Immigration rules and formalities
Dutch immigration policy has been aiming to protect the Dutch labour market for decades. Over the past few years, it has introduced a less restrictive admittance policy for highly skilled employees of multinational companies who meet specific criteria.
Immigration procedure(s) apply to foreign nationals who want to work and stay in the Netherlands.
According to the Dutch Foreign Employment Act, an employer needs to be in possession of a work permit for a non-European Economic Area (EEA) national that will perform employment activities in the Netherlands.
Additionally, most nationalities require a Schengen visa in case the intended stay will be less than three months within six months. Please note that a Schengen visa issued for business does not allow the business visitor to work in the Netherlands. A separate work permit will have to be applied for.
In case the intended stay will exceed three months (within six months), a residence permit is required to legally stay in the Netherlands. Next to that, a long-term entry visa (MVV) may be required before entering the Netherlands.
Work permit requirement
According to the Dutch Foreign Employment Act, an employer needs to be in possession of a work permit for a foreign national who will perform work activities in the Netherlands. This work permit requirement applies from day 1 of any work activities taking place in the Netherlands. An exception applies to EEA and Swiss nationals, who are allowed to work in the Netherlands without a work permit.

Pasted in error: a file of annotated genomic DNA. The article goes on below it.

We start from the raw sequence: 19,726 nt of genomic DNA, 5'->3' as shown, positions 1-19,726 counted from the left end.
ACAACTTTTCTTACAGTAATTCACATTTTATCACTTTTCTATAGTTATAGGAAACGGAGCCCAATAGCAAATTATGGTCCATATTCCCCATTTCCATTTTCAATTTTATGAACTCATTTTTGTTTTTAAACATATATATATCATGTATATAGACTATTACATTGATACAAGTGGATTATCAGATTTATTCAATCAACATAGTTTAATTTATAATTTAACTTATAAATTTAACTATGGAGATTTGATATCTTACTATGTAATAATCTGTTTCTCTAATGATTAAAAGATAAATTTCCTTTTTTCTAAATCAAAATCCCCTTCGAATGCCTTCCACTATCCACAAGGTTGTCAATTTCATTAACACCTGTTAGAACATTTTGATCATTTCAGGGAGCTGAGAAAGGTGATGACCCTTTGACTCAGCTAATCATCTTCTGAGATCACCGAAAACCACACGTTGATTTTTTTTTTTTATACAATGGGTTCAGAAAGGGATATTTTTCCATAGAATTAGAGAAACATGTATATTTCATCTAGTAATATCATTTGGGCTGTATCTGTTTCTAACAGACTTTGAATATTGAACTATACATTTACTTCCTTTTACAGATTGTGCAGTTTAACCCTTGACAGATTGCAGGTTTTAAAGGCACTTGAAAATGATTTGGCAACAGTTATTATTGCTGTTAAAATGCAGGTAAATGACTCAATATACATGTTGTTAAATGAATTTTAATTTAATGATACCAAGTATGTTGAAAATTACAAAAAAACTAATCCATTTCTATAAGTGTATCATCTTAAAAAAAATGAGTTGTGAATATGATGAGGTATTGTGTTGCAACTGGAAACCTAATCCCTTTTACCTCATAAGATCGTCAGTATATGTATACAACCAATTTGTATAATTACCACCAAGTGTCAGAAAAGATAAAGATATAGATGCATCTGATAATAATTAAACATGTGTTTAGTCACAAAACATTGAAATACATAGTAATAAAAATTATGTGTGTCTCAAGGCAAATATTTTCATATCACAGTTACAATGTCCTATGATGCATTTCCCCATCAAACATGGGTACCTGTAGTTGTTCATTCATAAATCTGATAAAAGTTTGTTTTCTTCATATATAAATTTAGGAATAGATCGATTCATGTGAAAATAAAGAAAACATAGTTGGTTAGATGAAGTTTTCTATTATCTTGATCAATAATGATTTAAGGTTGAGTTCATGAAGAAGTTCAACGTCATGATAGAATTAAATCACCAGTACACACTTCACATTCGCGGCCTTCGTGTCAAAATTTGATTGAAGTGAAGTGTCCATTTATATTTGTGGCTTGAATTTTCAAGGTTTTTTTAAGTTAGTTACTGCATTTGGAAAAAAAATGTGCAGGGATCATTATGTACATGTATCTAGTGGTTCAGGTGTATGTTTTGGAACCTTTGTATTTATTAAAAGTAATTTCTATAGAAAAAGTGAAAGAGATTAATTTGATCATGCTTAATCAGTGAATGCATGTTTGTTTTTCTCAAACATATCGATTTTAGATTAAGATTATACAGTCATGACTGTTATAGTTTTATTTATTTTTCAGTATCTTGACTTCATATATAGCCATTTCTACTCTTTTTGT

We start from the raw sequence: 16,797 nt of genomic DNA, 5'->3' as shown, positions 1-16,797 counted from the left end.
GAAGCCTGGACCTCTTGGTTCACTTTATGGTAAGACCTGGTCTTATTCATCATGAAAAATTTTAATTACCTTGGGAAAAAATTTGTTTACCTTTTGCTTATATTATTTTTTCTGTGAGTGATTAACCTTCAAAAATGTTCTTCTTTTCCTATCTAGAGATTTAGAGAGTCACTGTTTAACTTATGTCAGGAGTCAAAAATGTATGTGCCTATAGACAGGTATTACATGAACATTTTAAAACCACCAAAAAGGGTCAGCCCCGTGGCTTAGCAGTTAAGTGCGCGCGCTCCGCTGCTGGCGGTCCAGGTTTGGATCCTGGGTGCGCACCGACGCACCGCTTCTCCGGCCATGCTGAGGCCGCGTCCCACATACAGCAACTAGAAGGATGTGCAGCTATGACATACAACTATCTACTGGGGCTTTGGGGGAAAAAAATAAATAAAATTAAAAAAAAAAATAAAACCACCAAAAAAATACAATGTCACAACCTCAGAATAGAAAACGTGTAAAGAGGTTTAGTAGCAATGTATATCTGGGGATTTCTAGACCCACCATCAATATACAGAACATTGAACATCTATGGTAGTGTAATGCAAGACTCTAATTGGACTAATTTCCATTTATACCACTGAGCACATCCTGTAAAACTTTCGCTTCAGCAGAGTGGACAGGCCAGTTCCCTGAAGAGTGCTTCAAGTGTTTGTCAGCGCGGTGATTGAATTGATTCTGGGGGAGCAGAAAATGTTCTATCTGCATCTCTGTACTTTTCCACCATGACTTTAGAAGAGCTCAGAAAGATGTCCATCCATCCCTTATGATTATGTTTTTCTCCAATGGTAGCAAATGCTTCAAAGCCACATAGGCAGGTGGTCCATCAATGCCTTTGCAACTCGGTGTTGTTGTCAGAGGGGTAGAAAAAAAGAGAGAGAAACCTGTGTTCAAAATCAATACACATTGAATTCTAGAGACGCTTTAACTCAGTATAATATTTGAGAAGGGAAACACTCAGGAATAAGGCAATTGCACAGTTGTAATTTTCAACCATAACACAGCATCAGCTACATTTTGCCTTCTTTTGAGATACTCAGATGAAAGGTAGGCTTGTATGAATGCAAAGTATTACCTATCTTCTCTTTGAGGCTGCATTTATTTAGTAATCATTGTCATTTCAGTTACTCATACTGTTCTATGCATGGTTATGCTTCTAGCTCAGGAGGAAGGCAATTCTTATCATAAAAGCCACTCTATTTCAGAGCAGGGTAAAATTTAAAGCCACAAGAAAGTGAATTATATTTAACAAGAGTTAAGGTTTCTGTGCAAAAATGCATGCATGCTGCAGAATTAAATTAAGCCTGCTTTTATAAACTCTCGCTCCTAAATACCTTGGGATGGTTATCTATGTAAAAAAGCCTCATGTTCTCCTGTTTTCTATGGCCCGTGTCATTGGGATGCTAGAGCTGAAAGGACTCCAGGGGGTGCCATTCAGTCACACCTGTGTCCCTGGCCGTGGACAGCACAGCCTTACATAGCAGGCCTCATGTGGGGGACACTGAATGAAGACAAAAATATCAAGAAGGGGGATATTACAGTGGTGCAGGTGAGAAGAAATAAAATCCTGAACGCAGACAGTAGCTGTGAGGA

Entry and stay
Additionally, most nationalities require a Schengen visa in case the intended stay will be less than 90 days in a rolling 180-day period. Please note that a Schengen visa issued for business does not allow the business visitor to work in the Netherlands. A separate work permit will have to be applied for in case the individual will be working in the Netherlands.
In case the intended stay will exceed 90 days in a rolling 180-day period, a residence permit is required to legally stay in the Netherlands. Next to that, a long-term entry visa (MVV) may be required before entering the Netherlands. When the purpose of stay is employment, the employer will generally apply for a combined permit for residence and work. The applicable category depends on the facts and circumstances of the case.
Economic employer concept
On 1 December 2006, the Dutch Supreme Court rendered a judgement regarding the interpretation of the term 'employer' in article 15, paragraph 2, sub b of the Organisation for Economic Co-operation and Development (OECD) Model Convention. The Supreme Court ruled that the employer concept should be interpreted economically. For inter-company assignments, the economic employer concept implies that a foreign group company that bears the risks and responsibilities of the employee's activities and that will have the authority to instruct the employee will be considered the employer if the salary costs relating to the employment activities in that country are charged individually (i.e. the actual salary costs per time unit) to the foreign group company.